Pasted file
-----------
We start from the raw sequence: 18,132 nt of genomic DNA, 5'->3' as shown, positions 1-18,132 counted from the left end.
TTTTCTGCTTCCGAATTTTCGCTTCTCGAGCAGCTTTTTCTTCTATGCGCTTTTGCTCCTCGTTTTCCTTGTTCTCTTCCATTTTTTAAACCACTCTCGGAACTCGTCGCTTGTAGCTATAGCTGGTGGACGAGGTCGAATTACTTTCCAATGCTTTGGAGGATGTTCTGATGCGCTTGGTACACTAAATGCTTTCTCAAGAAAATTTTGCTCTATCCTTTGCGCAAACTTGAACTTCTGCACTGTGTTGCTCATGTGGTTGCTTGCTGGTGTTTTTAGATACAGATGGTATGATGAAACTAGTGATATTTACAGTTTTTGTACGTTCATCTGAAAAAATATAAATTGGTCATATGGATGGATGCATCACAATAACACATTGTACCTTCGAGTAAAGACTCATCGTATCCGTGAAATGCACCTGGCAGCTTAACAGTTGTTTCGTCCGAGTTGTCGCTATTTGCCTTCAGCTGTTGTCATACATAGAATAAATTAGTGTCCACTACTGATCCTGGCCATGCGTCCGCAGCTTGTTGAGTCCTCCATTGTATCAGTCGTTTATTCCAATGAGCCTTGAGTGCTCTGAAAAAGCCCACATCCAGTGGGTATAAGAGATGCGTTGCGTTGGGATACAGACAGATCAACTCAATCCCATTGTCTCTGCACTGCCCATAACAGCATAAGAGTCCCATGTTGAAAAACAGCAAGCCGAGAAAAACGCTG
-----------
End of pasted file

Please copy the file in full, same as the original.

We start from the raw sequence: 18,132 nt of genomic DNA, 5'->3' as shown, positions 1-18,132 counted from the left end.
TTTTCTGCTTCCGAATTTTCGCTTCTCGAGCAGCTTTTTCTTCTATGCGCTTTTGCTCCTCGTTTTCCTTGTTCTCTTCCATTTTTTAAACCACTCTCGGAACTCGTCGCTTGTAGCTATAGCTGGTGGACGAGGTCGAATTACTTTCCAATGCTTTGGAGGATGTTCTGATGCGCTTGGTACACTAAATGCTTTCTCAAGAAAATTTTGCTCTATCCTTTGCGCAAACTTGAACTTCTGCACTGTGTTGCTCATGTGGTTGCTTGCTGGTGTTTTTAGATACAGATGGTATGATGAAACTAGTGATATTTACAGTTTTTGTACGTTCATCTGAAAAAATATAAATTGGTCATATGGATGGATGCATCACAATAACACATTGTACCTTCGAGTAAAGACTCATCGTATCCGTGAAATGCACCTGGCAGCTTAACAGTTGTTTCGTCCGAGTTGTCGCTATTTGCCTTCAGCTGTTGTCATACATAGAATAAATTAGTGTCCACTACTGATCCTGGCCATGCGTCCGCAGCTTGTTGAGTCCTCCATTGTATCAGTCGTTTATTCCAATGAGCCTTGAGTGCTCTGAAAAAGCCCACATCCAGTGGGTATAAGAGATGCGTTGCGTTGGGATACAGACAGATCAACTCAATCCCATTGTCTCTGCACTGCCCATAACAGCATAAGAGTCCCATGTTGAAAAACAGCAAGCCGAGAAAAACGCTG